49 See especially the earlier chapter 2.7 on military discipline with discussion in Langlands, op. cit. (n. 8), 169–78. The contradictory moral guidelines found in different parts of Valerius' work remind us that, for all his commentary upon ethics, Valerius is not attempting a consistent philosophical account of an ethical system; instead exempla provide ad hoc examples of ethical responses to difficult situations. However, it is also the case that these contradictions reflect moral tensions inherent in the Roman ethical system between the competing criteria for moral evaluation which are available to moral agents. On the deliberately controversial nature of exempla, see further Langlands, op. cit. (n. 8).

50 It is clear that here we must understand ethics in a rather broad sense, rather strictly pertaining to the good and virtuous, as seems to be the case also in Cicero, de Officiis, on which see Gill, op. cit. (n. 23), 188–92. See also the idea of artistic talent as parallel to moral virtue in the case of Accius, below.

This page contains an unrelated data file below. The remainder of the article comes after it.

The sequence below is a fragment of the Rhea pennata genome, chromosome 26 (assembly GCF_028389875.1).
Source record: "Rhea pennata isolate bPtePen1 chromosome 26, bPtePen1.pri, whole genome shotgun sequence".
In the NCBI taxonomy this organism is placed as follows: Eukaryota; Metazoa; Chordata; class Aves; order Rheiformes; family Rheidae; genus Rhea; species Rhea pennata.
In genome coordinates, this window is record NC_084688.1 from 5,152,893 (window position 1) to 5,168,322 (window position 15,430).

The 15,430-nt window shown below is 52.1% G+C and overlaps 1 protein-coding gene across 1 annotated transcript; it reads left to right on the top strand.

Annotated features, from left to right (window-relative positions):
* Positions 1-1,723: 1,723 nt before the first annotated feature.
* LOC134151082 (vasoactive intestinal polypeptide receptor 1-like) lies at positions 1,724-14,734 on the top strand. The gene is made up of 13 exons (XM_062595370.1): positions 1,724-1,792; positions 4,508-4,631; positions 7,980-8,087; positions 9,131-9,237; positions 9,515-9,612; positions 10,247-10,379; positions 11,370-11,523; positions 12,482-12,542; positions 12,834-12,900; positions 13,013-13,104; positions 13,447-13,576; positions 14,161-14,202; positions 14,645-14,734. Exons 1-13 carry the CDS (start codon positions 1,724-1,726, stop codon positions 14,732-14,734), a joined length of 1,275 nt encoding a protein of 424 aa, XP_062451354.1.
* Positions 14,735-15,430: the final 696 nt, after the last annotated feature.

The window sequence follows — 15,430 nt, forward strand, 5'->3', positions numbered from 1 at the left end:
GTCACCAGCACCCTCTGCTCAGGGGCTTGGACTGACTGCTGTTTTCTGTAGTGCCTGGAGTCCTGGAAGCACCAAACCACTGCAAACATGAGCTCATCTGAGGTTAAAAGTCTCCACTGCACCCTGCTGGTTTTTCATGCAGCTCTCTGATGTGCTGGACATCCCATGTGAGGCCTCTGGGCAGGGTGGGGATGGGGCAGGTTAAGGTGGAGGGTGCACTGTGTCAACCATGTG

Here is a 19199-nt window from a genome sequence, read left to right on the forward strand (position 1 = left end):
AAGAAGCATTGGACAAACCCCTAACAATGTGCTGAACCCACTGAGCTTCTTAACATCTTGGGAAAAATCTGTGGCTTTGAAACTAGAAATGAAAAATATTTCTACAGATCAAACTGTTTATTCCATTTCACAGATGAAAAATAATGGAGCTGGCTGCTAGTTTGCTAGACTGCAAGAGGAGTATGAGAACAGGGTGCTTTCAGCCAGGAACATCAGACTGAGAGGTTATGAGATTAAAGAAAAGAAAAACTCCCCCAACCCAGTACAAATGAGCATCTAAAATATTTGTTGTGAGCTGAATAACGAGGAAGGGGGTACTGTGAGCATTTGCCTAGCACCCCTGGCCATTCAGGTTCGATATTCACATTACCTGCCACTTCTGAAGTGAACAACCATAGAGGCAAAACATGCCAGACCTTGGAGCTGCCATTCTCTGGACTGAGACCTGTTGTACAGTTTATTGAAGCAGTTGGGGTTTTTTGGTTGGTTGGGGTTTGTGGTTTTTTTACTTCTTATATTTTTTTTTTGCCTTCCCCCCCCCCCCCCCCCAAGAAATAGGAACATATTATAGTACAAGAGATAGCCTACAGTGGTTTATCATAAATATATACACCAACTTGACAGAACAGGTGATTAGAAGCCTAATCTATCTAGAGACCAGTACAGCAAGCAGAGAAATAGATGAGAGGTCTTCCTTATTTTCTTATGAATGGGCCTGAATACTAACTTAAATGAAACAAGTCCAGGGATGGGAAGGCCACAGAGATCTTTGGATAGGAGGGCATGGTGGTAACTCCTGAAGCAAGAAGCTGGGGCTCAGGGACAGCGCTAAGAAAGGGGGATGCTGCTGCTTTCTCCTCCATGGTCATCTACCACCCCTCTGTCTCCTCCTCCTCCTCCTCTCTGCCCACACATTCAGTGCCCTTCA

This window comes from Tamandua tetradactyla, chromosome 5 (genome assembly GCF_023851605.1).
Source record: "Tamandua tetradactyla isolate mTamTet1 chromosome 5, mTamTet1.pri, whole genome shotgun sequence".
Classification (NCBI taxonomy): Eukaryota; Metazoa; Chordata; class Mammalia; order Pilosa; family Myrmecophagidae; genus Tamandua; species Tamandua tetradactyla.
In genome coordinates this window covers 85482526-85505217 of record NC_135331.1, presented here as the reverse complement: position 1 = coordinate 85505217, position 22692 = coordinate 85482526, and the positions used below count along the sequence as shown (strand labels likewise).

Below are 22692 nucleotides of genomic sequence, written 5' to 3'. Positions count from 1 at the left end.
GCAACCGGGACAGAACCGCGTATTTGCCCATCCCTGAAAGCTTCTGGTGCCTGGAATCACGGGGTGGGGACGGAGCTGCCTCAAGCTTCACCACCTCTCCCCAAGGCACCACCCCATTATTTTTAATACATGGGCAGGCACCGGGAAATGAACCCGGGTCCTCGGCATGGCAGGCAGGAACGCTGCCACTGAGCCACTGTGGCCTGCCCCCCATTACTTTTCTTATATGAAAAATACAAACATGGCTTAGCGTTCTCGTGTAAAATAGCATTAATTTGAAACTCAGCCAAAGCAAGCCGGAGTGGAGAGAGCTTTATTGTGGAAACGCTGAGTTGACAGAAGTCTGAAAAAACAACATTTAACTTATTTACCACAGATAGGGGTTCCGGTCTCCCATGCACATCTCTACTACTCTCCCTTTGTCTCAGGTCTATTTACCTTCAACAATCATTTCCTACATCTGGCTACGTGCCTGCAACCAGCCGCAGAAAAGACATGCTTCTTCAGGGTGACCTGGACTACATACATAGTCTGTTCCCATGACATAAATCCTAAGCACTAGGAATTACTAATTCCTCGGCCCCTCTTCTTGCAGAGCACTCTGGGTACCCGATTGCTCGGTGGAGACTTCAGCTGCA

51 ‘If we identify with the wrong character [in a moralizing narrative] or pick the wrong piece of advice, we are liable to suffer disastrously for it’ (Morgan, op. cit. (n. 1), 188; see further 179–90).

52 See Kaster, R. A., Emotion, Restraint, and Community in Ancient Rome (2005) for an extremely interesting exploration of how this idea might have functioned in Roman culture; he provides extended discussion of the regulatory emotions of verecundia, pudor, paenitentia, invidia and fastidium. On de Officiis see pp. 17–18 with n. 11 on p. 154.